Attention 'Bubbling' for New Twist on Old Water Treatment Technology

By Elona Malterre

An innovative update to a century-old water-treatment technology could help clean up oilsands tailings ponds in Alberta, says the company making the system.

Sionix Corporation, based in Santa Monica, California, makes water- and wastewater-treatment systems that use dissolved air flotation (DAF) technology, which has been around for about 100 years. Sionix's treatment units, however, use a patented DAF process that produces extremely small microscopic-sized bubbles to more efficiently remove contaminants from water.

The technology would be "perfect for oilsand tailings ponds," Jim Currier, chairman and CEO of Sionix, told EnviroLine. "Basically . . . we should be able to bring the water discharge (from tailings ponds) to standards which are acceptable under a number of testing protocols," including World Health Organization standards.

Oilsands tailings ponds, which contain salts, heavy metals, hydrocarbons, naphthenic acids and other pollutants that are toxic to birds, fish and other wildlife, cover more than 130 sq km in northern Alberta. While a small portion of the tailings water is recycled and reused in oilsands operations, the rest of it is held in the ponds.

According to Environment Canada's National Pollutant Release Inventory, the volume of lead and arsenic produced by oilsands operations and deposited in tailings ponds increased by 26 per cent during the past four years, the Globe and Mail reported in August 2010.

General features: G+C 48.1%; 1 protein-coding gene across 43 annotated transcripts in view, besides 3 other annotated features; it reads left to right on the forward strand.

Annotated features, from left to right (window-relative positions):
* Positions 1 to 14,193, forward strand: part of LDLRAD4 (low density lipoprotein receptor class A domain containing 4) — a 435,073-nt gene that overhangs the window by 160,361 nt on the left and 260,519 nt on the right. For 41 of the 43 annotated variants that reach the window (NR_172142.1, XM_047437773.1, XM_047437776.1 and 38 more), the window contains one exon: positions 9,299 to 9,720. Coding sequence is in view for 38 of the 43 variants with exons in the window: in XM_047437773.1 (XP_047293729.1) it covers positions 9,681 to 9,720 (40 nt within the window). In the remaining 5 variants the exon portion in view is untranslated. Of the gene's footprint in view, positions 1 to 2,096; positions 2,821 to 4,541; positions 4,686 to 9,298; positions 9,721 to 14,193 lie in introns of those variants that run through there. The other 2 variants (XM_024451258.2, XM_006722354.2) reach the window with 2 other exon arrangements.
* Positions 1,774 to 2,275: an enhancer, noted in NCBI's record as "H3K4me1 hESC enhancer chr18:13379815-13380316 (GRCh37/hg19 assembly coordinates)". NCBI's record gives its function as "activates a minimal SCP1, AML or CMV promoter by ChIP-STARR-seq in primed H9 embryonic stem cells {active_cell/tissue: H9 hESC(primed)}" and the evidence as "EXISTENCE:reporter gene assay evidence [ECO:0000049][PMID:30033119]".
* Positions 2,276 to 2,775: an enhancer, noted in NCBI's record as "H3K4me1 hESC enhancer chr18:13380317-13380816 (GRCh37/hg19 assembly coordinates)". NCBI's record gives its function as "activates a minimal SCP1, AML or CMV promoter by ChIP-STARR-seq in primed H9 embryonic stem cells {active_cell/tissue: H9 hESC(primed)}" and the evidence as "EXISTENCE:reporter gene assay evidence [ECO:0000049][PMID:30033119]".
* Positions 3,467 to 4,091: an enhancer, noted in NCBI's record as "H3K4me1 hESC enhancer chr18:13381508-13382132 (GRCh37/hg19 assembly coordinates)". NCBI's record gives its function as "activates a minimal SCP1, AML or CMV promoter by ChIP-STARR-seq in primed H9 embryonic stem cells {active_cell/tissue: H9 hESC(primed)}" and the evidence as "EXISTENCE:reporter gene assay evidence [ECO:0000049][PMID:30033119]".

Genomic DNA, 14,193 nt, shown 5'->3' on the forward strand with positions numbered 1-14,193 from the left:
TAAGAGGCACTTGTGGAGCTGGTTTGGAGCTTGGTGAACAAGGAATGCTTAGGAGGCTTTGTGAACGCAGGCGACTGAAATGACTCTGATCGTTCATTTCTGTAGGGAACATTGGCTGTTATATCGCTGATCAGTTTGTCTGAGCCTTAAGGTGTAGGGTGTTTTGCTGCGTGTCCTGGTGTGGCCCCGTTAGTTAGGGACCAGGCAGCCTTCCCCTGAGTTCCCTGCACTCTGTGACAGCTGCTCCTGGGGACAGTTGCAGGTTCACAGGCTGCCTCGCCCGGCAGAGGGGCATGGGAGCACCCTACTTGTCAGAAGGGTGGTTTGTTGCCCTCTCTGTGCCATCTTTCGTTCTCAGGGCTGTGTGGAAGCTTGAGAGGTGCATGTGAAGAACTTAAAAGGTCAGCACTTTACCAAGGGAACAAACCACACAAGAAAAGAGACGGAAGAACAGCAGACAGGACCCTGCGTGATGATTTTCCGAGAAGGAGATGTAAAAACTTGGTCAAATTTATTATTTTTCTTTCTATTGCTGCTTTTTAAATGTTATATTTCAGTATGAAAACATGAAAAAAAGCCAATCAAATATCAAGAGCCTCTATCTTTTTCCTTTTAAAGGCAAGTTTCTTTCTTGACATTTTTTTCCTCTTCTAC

Currier said that Sionix's (http://www.sionix.com/) treatment units were used to clean up water in a dam in Orange County, California, that was unusable because of contamination by high concentrations of magnesium, iron and organic matter. The treated water is now being pumped back into the municipal water supply, he said.

In October 2010, Sionix installed one of its mobile water treatment systems at Wenning Poultry Farm in Fort Recovery, Ohio, to remove ammonia from chicken manure in an anaerobic digester that produces electrical power.

The farm's digester had been producing about a half-megawatt of electricity, but the goal is to generate about one MW from the waste of approximately one million chickens, Mary Wenning said in an interview.

Compared with cattle manure, "it's a lot harder to transfer chicken manure into power . . . the smaller the animal the more ammonia is concentrated into their manure," she explained. "Chicken manure has a lot of ammonia in it whereas dairy manure has not."

Wenning Poultry Farm also wanted a closed-loop system, with no treatment ponds or other technologies that could potentially cause environmental issues, Wenning said.

A centrifuge in the farm's anaerobic digester wasn't removing sufficient amounts of ammonia from recycled water going back into the digester, she said. "It was not a good living environment for the bacteria," resulting in the microbes not producing enough gas to efficiently fuel the power-generating operation.

"So by putting in a water treatment system that takes the ammonia out and finishes the cleanup that the centrifuge couldn't do, I now have my closed-loop system," Wenning said.